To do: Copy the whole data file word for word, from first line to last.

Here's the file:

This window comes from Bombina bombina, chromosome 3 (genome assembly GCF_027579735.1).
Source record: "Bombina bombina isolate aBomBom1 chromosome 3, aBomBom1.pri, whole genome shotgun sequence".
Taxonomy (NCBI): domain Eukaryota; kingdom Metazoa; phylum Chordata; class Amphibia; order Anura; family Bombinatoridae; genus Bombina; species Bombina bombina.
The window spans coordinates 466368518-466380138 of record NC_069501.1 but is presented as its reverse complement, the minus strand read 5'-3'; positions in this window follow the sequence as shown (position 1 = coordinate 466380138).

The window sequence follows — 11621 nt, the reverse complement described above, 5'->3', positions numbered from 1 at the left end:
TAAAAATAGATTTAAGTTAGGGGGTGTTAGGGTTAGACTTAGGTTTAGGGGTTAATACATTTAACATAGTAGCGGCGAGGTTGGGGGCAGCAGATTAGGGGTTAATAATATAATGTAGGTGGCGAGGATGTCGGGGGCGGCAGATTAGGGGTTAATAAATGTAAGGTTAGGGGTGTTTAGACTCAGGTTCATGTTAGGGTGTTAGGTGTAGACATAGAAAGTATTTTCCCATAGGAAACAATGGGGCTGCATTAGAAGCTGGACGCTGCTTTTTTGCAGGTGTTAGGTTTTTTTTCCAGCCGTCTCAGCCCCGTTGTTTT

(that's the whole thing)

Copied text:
This window comes from Bombina bombina, chromosome 3 (genome assembly GCF_027579735.1).
Source record: "Bombina bombina isolate aBomBom1 chromosome 3, aBomBom1.pri, whole genome shotgun sequence".
Taxonomy (NCBI): domain Eukaryota; kingdom Metazoa; phylum Chordata; class Amphibia; order Anura; family Bombinatoridae; genus Bombina; species Bombina bombina.
The window spans coordinates 466368518-466380138 of record NC_069501.1 but is presented as its reverse complement, the minus strand read 5'-3'; positions in this window follow the sequence as shown (position 1 = coordinate 466380138).

The window sequence follows — 11621 nt, the reverse complement described above, 5'->3', positions numbered from 1 at the left end:
TAAAAATAGATTTAAGTTAGGGGGTGTTAGGGTTAGACTTAGGTTTAGGGGTTAATACATTTAACATAGTAGCGGCGAGGTTGGGGGCAGCAGATTAGGGGTTAATAATATAATGTAGGTGGCGAGGATGTCGGGGGCGGCAGATTAGGGGTTAATAAATGTAAGGTTAGGGGTGTTTAGACTCAGGTTCATGTTAGGGTGTTAGGTGTAGACATAGAAAGTATTTTCCCATAGGAAACAATGGGGCTGCATTAGAAGCTGGACGCTGCTTTTTTGCAGGTGTTAGGTTTTTTTTCCAGCCGTCTCAGCCCCGTTGTTTT